- The Washington Times - Tuesday, August 31, 2004


A federal judge has ordered that $60 million in compensation cannot be withheld from an ousted chief executive officer of Freddie Mac, in a setback to federal regulators seeking to strip him of the money for what is believed to be his role in the company’s accounting scandal.

U.S. District Judge Richard Leon ruled Monday that the federal agency that oversees Freddie Mac exceeded its authority when it ordered the mortgage giant in December to withhold severance benefits and stock awards that Leland Brendsel received after being forced out by the company’s board in June 2003.

The Office of Federal Housing Enterprise Oversight also has been seeking to remove $750,000 in severance benefits from former Chief Financial Officer Vaughn Clarke, who left the government-sponsored company along with Mr. Brendsel and former President David Glenn. In addition, the agency has asked for restitution of $3.8 million from Mr. Brendsel and $537,000 from Mr. Clarke as well as civil fines of $5.8 million and $2.6 million from Mr. Brendsel and Mr. Clarke, respectively.

Corinne Russell, a spokeswoman for OFHEO, said yesterday that the agency was reviewing the judge’s ruling with the Justice Department. She declined further comment. It wasn’t immediately clear whether the agency could appeal the ruling.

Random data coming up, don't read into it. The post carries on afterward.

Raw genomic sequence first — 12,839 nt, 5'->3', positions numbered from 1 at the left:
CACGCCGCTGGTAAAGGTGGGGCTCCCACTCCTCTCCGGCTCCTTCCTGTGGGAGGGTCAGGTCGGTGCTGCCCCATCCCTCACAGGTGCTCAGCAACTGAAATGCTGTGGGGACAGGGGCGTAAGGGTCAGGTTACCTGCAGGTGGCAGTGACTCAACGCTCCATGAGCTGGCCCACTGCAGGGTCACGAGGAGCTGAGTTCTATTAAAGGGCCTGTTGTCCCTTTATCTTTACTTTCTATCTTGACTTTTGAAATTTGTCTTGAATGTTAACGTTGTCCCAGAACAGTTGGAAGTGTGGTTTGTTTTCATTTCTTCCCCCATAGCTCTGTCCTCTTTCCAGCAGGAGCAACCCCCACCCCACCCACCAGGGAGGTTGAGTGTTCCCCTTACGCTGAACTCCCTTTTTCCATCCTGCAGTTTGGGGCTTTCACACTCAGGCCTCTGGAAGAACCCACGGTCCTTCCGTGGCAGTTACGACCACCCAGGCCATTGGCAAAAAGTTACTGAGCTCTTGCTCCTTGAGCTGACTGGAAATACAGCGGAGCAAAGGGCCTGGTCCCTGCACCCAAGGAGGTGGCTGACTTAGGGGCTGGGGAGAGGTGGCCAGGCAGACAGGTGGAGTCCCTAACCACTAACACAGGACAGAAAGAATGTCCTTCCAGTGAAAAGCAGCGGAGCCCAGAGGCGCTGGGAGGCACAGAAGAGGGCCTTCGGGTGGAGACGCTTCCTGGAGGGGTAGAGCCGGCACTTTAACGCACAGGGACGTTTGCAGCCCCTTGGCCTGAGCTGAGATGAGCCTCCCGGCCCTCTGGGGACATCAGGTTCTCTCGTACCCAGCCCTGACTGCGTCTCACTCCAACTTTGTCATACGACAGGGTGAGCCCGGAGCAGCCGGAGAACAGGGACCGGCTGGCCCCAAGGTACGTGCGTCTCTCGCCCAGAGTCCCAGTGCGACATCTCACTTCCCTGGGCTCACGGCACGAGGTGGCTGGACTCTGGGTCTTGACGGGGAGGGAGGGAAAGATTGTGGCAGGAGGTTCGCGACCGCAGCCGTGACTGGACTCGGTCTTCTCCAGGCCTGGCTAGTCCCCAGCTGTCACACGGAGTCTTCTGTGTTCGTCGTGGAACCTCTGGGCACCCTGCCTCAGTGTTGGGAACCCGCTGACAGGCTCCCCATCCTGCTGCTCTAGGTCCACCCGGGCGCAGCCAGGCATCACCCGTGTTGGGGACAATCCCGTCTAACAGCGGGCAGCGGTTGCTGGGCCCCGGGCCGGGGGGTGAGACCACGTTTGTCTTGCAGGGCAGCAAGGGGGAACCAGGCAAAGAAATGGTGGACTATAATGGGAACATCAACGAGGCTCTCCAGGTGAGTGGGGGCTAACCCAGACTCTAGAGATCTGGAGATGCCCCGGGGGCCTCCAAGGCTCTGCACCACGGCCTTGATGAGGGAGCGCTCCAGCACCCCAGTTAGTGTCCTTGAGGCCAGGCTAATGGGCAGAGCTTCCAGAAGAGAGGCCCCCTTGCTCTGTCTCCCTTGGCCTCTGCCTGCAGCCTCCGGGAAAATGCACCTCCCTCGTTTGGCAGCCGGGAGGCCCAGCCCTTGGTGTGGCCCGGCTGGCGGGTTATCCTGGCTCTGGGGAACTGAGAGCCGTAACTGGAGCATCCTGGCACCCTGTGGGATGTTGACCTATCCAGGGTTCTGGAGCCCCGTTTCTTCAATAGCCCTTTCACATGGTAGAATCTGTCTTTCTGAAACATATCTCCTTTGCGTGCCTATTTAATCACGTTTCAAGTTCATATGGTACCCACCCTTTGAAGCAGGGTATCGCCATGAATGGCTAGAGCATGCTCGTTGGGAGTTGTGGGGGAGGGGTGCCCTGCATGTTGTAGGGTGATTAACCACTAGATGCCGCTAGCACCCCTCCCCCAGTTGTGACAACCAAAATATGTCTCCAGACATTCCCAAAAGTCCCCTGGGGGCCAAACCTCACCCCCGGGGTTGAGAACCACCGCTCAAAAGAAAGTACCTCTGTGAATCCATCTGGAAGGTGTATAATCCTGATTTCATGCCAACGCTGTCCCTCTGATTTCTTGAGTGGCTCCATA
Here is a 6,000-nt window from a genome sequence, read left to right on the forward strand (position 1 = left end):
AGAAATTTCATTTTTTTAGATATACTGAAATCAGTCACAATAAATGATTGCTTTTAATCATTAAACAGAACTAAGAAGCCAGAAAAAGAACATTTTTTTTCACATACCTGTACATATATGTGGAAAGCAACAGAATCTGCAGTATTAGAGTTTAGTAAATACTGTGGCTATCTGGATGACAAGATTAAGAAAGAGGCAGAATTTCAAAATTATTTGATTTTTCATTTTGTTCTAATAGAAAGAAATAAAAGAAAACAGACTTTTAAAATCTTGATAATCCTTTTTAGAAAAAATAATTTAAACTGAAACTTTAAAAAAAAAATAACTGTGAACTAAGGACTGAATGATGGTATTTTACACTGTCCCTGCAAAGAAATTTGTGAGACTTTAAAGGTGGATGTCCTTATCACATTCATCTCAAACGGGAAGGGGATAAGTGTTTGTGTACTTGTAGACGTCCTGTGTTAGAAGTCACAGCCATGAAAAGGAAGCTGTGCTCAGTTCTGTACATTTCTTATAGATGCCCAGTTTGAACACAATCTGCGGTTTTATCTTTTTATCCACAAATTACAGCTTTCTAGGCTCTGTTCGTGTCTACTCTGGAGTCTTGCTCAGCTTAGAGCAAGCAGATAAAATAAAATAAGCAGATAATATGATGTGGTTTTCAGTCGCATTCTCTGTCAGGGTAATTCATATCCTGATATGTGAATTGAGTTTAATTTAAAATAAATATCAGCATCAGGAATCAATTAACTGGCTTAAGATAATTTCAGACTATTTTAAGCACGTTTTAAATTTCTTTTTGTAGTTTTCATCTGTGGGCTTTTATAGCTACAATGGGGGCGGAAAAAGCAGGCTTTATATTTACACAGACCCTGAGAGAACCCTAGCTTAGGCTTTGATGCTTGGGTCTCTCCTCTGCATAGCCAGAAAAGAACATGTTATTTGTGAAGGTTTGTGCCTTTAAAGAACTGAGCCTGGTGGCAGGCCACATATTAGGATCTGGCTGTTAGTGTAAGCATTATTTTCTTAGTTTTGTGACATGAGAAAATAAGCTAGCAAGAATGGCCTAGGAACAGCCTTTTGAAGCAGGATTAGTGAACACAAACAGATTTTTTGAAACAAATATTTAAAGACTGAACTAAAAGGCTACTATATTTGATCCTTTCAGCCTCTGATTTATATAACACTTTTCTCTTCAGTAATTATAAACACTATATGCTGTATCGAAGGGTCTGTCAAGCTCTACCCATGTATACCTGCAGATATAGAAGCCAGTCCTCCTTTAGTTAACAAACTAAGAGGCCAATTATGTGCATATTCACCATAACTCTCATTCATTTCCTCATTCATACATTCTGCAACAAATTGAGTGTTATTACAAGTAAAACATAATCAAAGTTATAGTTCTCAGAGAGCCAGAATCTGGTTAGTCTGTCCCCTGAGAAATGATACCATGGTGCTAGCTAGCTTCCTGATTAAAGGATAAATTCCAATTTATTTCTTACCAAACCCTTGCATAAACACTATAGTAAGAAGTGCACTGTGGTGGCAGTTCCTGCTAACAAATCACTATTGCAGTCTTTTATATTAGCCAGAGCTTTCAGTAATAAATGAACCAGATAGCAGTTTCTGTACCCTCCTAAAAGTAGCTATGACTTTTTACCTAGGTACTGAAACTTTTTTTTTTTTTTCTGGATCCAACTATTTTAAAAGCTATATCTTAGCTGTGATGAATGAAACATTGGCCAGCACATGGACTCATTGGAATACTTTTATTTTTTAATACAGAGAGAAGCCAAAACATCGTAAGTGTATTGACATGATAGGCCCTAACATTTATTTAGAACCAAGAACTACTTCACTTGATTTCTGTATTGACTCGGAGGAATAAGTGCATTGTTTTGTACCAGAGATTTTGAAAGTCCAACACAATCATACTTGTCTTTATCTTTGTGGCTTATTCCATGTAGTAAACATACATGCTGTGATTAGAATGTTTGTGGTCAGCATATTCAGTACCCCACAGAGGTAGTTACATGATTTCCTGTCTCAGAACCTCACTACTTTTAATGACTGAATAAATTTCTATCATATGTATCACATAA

Mr. Glenn agreed in October to pay a $125,000 civil fine to settle the agency’s case against him, neither admitting to nor denying the accusations.

Freddie Mac itself was fined a record $125 million in a settlement with the agency, which supervises Freddie Mac and its larger rival Fannie Mae in the multitrillion-dollar home mortgage market. The regulators accused McLean-based Freddie Mac, the second-largest U.S. buyer of home mortgages, of violating its public trust. They blamed misconduct by management — including Mr. Brendsel and Mr. Clarke — for the $5 billion misstatement of earnings for 2000-2002.

Freddie Mac’s settlement still left to be resolved a criminal probe by the Justice Department and a civil inquiry by the Securities and Exchange Commission.

Although Mr. Brendsel and Mr. Clarke previously signed employment contracts with Freddie Mac granting them the benefits, the company has promised to comply with an eventual formal order by the agency after an administrative process.

Freddie Mac spokeswoman Sharon McHale said the company needed time to review Judge Leon’s ruling, thus had no immediate comment.

Mr. Brendsel’s attorneys handling the compensation case didn’t immediately return telephone calls seeking comment.

A year ago, OFHEO ordered the ouster of Mr. Brendsel’s replacement, Gregory Parseghian — who had played a role in some of the company’s questionable financial transactions, according to a report by attorneys hired by the board. Freddie Mac in December named Richard Syron, a former Federal Reserve official, as its new leader.

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